Duchy of Żagań

From Wikipedia, the free encyclopedia
Jump to: navigation, search
Duchy of Żagań
Księstwo Żagańskie (pl)
Zaháňské knížectví (cs)
Herzogtum Sagan (de)
Silesian duchy
Duchy of Głogów
1274–1549 Kingdom of Bohemia


Coat of arms

Silesia 1278 - 1281: The Duchy of Żagań soon after its creation (gray), west of the Duchy of Głogów (green)
Capital Żagań
Government Principality
Historical era Middle Ages
Early modern period
 -  Partitioned from
Głogów
1274
 -  Vassalized by
Bohemia
1329
 -  Sold to Saxony 1472
 -  Seized by Bohemia 1549

The Duchy of Żagań (Polish: Księstwo Żagańskie, Czech: Zaháňské knížectví) or Duchy of Sagan (German: Herzogtum Sagan) was one of the duchies of Silesia ruled by the Silesian Piasts. Its capital was Żagań in Lower Silesia, the territory stretched to the town of Nowogród Bobrzański in the north and reached the Lusatian Neisse at Przewóz in the west, including two villages beyond the river (Pechern and Neudorf).

It was formed in 1274 from the western part of the Duchy of Głogów and existed under Piast rule until 1304, then again from 1322 to 1394 and from 1413 to 1472. Since 1329 it was under the suzerainty of Bohemia; it was acquired by the Saxon House of Wettin in 1472, before it was finally seized by the Bohemian king in 1549.

The Żagań ducal title later passed to Bohemian and French nobility, in 1742 it was annexed by Prussia. Re-established as a fief of the Prussian throne in 1844, it formally existed until its official termination in 1935.

History[edit]

Piast rule[edit]

Żagań Palace

After the death of Duke Konrad I of Głogów, his heirs divided his duchy whereby the castle at Żagań became the residence of his youngest son Przemko, the first Duke of Żagań from 1278, who established a monastery of Augustinian Canons here. In 1284 he swapped his estates for the Duchy of Ścinawa and was succeeded by his elder brother Konrad II the Hunchback. When Konrad II died in 1304 all former Głogów estates were re-unified under his surviving brother Henry III.

In 1309 Henry III of Głogów was followed by his eldest son Henry IV the Faithful, who in 1321 again had to divide the duchy among him and his younger brothers. He ceded Głogów to Przemko II and retired to Żagań, which again became the capital of a duchy in his own right. In 1329 all sons of Henry III of Głogów became vassals of John of Luxembourg, the King of Bohemia - with the exception of Przemko II who died suddenly two years later. When in 1393 Henry VI the Older, grandson of Henry IV died without issue, the estates were again re-unified with Głogów until in 1412 Jan I, the eldest son of Duke Henry VIII the Sparrow became the sole rule of the Żagań duchy. After a fierce battle for the inheritance his son Jan II the Mad in 1472 finally sold it to the Saxon duke Albert III the Bold with the consent of the Bohemian king Matthias Corvinus, thus ending the centuries-long Piast rule.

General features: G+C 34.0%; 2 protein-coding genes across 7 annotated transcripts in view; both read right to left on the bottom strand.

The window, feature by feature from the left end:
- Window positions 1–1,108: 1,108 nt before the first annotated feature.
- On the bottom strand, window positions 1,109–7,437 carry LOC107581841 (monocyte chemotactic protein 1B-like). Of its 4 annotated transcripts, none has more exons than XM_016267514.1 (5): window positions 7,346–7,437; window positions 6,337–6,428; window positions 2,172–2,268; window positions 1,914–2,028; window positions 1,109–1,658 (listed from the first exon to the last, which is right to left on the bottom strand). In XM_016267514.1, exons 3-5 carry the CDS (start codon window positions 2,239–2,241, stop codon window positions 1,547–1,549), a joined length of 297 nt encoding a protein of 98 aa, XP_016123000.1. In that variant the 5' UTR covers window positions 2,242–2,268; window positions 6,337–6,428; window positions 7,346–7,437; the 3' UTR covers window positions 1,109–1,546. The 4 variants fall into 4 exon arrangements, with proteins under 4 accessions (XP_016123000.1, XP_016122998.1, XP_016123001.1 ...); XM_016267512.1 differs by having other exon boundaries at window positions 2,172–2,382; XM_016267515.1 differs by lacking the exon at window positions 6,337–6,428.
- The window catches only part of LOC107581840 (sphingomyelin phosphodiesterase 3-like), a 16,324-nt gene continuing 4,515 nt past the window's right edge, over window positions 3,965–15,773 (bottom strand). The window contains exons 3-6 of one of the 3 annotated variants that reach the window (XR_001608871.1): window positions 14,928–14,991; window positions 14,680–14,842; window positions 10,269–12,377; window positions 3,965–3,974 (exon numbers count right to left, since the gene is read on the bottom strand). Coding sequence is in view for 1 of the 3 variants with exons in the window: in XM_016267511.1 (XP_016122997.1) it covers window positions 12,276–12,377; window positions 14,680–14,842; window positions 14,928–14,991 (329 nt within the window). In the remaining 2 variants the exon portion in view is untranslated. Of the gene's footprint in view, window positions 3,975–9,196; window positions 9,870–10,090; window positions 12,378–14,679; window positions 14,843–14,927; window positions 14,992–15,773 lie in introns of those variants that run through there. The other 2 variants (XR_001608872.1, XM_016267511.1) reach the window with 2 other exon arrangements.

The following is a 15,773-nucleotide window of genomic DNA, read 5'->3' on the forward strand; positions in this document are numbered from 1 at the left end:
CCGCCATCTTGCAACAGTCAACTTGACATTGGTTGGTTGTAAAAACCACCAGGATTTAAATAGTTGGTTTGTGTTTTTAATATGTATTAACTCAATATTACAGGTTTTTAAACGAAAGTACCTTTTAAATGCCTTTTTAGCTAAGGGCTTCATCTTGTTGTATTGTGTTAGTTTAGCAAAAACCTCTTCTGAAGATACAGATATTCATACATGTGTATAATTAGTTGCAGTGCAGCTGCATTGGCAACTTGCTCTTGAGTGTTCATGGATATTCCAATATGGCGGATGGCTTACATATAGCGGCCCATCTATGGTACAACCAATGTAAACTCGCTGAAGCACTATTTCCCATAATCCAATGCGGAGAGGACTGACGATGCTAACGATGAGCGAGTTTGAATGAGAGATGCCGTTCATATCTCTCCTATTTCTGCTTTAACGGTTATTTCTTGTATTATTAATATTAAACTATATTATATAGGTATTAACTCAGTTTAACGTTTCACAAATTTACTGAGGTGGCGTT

Wettin and Habsburg[edit]

Wettin lands with eastern Żagań exclave (orange), 1485

Duke Albert III, the progenitor of the Albertine line of the Wettin dynasty, ruled jointly with his elder brother Elector Ernest, even after the partition of the Wettin lands in 1485. With the accession of Albert's son Henry IV in 1539, Żagań turned Protestant. The Albertine and Ernestine branches came to a rupture when in the Schmalkaldic War of 1546/47 Duke Maurice of Saxony fought against his cousin John Frederick I, who by the Capitulation of Wittenberg had to renounce his claims to Żagań. In 1549 Maurice, now Elector, swapped Żagań by an agreement with the Bohemian king Ferdinand I of Habsburg.

As a Bohemian fief, Emperor Ferdinand II of Habsburg in 1627 allotted Żagań to Albrecht von Wallenstein, then Duke of Frýdlant, Imperial generalissimo in the Thirty Years' War, who hosted his astrologer Johannes Kepler here. After Wallenstein's assassination it passed to Václav Eusebius František, Prince of Lobkowicz and so to the illustrious Bohemian family of Lobkowicz, who had the Baroque Żagań Palace erected. King Frederick II of Prussia conquered Żagań in the course of the First Silesian War, after which by the 1742 Treaty of Breslau it fell to Prussia.

Prussia[edit]

Prussian Sagan district 1816-1932

In 1786 Żagań was purchased by Peter von Biron, Duke of Courland, who bequeathed it to his daughter Wilhelmine, from whom in 1842 it passed to her sister Pauline and finally to her (half-)sister Dorothea, the divorced wife of Edmond de Talleyrand-Périgord, a nephew of the great French diplomat Talleyrand. Dorothea came to pass her retirement years at Żagań; a patent of King Frederick William IV of Prussia on 6 January 1845 invested her as Duchess of Sagan and Napoleon III recognized the title in France, in favor of her son Napoleon Louis. In France there is a prince and a duc de Sagan. The double title, both Prussian and French, served to render the duc de Sagan a neutral party in World War II: his Château de Valençay provided a safe haven for treasures of the Louvre during the German occupation of France.

The Duchy had a vote on the Silesian County Council, and the holder in the rank of a Duke was a member of the Prussian House of Lords. In 1900 the duchy had the size of 1211 km2 with 65,000 inhabitants. Since 1815 it was incorporated into the Prussian Province of Silesia, part of the Landkreis Sprottau from 1932 on. With the implementation of the Oder-Neisse line in 1945 the Żagań territory fell to Poland, with the exception of the land strip on the western banks of the Neisse river, which today belongs to the German municipality of Krauschwitz.

Dukes[edit]

See also[edit]

Coordinates: 51°37′00″N 15°19′00″E / 51.616667°N 15.316667°E / 51.616667; 15.316667